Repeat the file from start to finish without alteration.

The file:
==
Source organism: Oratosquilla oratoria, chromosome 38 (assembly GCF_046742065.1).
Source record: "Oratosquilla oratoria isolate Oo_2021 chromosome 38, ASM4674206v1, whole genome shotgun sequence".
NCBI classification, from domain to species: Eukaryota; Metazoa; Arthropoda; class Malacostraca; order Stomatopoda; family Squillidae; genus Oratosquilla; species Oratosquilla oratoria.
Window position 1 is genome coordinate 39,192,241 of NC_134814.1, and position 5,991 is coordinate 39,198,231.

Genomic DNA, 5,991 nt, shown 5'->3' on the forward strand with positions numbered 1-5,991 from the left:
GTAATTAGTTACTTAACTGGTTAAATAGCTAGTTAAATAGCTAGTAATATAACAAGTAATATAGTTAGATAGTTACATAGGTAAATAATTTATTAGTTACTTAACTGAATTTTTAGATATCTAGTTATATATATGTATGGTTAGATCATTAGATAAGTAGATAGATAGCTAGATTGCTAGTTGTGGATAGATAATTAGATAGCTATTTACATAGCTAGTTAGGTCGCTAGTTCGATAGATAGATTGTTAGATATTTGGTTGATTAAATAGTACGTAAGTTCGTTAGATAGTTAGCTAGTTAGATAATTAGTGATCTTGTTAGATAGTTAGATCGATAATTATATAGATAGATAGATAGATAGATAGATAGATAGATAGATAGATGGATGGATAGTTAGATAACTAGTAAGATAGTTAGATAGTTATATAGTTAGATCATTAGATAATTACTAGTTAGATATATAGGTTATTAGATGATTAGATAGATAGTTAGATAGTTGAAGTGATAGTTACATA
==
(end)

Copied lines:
Source organism: Oratosquilla oratoria, chromosome 38 (assembly GCF_046742065.1).
Source record: "Oratosquilla oratoria isolate Oo_2021 chromosome 38, ASM4674206v1, whole genome shotgun sequence".
NCBI classification, from domain to species: Eukaryota; Metazoa; Arthropoda; class Malacostraca; order Stomatopoda; family Squillidae; genus Oratosquilla; species Oratosquilla oratoria.
Window position 1 is genome coordinate 39,192,241 of NC_134814.1, and position 5,991 is coordinate 39,198,231.

Genomic DNA, 5,991 nt, shown 5'->3' on the forward strand with positions numbered 1-5,991 from the left:
GTAATTAGTTACTTAACTGGTTAAATAGCTAGTTAAATAGCTAGTAATATAACAAGTAATATAGTTAGATAGTTACATAGGTAAATAATTTATTAGTTACTTAACTGAATTTTTAGATATCTAGTTATATATATGTATGGTTAGATCATTAGATAAGTAGATAGATAGCTAGATTGCTAGTTGTGGATAGATAATTAGATAGCTATTTACATAGCTAGTTAGGTCGCTAGTTCGATAGATAGATTGTTAGATATTTGGTTGATTAAATAGTACGTAAGTTCGTTAGATAGTTAGCTAGTTAGATAATTAGTGATCTTGTTAGATAGTTAGATCGATAATTATATAGATAGATAGATAGATAGATAGATAGATAGATAGATAGATGGATGGATAGTTAGATAACTAGTAAGATAGTTAGATAGTTATATAGTTAGATCATTAGATAATTACTAGTTAGATATATAGGTTATTAGATGATTAGATAGATAGTTAGATAGTTGAAGTGATAGTTACATA